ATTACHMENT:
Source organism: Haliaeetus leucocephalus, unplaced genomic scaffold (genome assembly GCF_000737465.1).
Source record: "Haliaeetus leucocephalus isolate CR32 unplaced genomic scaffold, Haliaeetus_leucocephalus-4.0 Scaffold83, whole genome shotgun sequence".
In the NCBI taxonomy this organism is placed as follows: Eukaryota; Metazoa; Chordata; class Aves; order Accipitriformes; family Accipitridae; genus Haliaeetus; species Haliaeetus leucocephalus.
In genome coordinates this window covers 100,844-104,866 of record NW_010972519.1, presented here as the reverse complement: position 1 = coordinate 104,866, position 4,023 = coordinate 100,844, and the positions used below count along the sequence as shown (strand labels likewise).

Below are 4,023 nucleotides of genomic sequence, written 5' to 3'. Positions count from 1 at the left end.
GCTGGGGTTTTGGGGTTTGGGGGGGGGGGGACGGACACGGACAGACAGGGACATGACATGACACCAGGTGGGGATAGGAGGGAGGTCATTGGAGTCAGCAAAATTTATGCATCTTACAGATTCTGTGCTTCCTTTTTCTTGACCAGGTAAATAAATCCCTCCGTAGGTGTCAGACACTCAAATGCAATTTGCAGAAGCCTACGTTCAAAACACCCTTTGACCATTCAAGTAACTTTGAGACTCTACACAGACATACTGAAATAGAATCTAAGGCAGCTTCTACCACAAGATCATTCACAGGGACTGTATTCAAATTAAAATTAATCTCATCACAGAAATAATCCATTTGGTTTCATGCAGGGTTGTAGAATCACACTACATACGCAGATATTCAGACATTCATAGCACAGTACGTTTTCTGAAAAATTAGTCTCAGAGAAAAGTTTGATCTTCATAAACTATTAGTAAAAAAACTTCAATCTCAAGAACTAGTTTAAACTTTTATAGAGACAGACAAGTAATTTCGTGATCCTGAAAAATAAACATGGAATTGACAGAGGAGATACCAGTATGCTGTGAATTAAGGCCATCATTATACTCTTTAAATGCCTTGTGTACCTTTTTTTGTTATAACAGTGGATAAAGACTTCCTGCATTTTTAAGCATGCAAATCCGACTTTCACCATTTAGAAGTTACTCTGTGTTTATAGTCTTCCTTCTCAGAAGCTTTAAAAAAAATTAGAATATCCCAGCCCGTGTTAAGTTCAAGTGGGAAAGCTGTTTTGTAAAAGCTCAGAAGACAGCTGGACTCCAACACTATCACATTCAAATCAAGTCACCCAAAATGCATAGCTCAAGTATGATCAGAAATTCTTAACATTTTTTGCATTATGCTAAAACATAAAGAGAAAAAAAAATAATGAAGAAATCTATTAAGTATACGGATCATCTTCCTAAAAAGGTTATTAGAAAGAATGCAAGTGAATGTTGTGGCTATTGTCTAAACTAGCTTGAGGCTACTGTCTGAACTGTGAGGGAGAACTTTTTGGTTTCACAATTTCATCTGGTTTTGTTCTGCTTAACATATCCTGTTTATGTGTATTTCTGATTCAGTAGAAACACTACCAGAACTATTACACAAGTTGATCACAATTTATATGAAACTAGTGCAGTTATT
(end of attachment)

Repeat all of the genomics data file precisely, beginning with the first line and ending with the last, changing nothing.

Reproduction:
Source organism: Haliaeetus leucocephalus, unplaced genomic scaffold (genome assembly GCF_000737465.1).
Source record: "Haliaeetus leucocephalus isolate CR32 unplaced genomic scaffold, Haliaeetus_leucocephalus-4.0 Scaffold83, whole genome shotgun sequence".
In the NCBI taxonomy this organism is placed as follows: Eukaryota; Metazoa; Chordata; class Aves; order Accipitriformes; family Accipitridae; genus Haliaeetus; species Haliaeetus leucocephalus.
In genome coordinates this window covers 100,844-104,866 of record NW_010972519.1, presented here as the reverse complement: position 1 = coordinate 104,866, position 4,023 = coordinate 100,844, and the positions used below count along the sequence as shown (strand labels likewise).

Below are 4,023 nucleotides of genomic sequence, written 5' to 3'. Positions count from 1 at the left end.
GCTGGGGTTTTGGGGTTTGGGGGGGGGGGGACGGACACGGACAGACAGGGACATGACATGACACCAGGTGGGGATAGGAGGGAGGTCATTGGAGTCAGCAAAATTTATGCATCTTACAGATTCTGTGCTTCCTTTTTCTTGACCAGGTAAATAAATCCCTCCGTAGGTGTCAGACACTCAAATGCAATTTGCAGAAGCCTACGTTCAAAACACCCTTTGACCATTCAAGTAACTTTGAGACTCTACACAGACATACTGAAATAGAATCTAAGGCAGCTTCTACCACAAGATCATTCACAGGGACTGTATTCAAATTAAAATTAATCTCATCACAGAAATAATCCATTTGGTTTCATGCAGGGTTGTAGAATCACACTACATACGCAGATATTCAGACATTCATAGCACAGTACGTTTTCTGAAAAATTAGTCTCAGAGAAAAGTTTGATCTTCATAAACTATTAGTAAAAAAACTTCAATCTCAAGAACTAGTTTAAACTTTTATAGAGACAGACAAGTAATTTCGTGATCCTGAAAAATAAACATGGAATTGACAGAGGAGATACCAGTATGCTGTGAATTAAGGCCATCATTATACTCTTTAAATGCCTTGTGTACCTTTTTTTGTTATAACAGTGGATAAAGACTTCCTGCATTTTTAAGCATGCAAATCCGACTTTCACCATTTAGAAGTTACTCTGTGTTTATAGTCTTCCTTCTCAGAAGCTTTAAAAAAAATTAGAATATCCCAGCCCGTGTTAAGTTCAAGTGGGAAAGCTGTTTTGTAAAAGCTCAGAAGACAGCTGGACTCCAACACTATCACATTCAAATCAAGTCACCCAAAATGCATAGCTCAAGTATGATCAGAAATTCTTAACATTTTTTGCATTATGCTAAAACATAAAGAGAAAAAAAAATAATGAAGAAATCTATTAAGTATACGGATCATCTTCCTAAAAAGGTTATTAGAAAGAATGCAAGTGAATGTTGTGGCTATTGTCTAAACTAGCTTGAGGCTACTGTCTGAACTGTGAGGGAGAACTTTTTGGTTTCACAATTTCATCTGGTTTTGTTCTGCTTAACATATCCTGTTTATGTGTATTTCTGATTCAGTAGAAACACTACCAGAACTATTACACAAGTTGATCACAATTTATATGAAACTAGTGCAGTTATT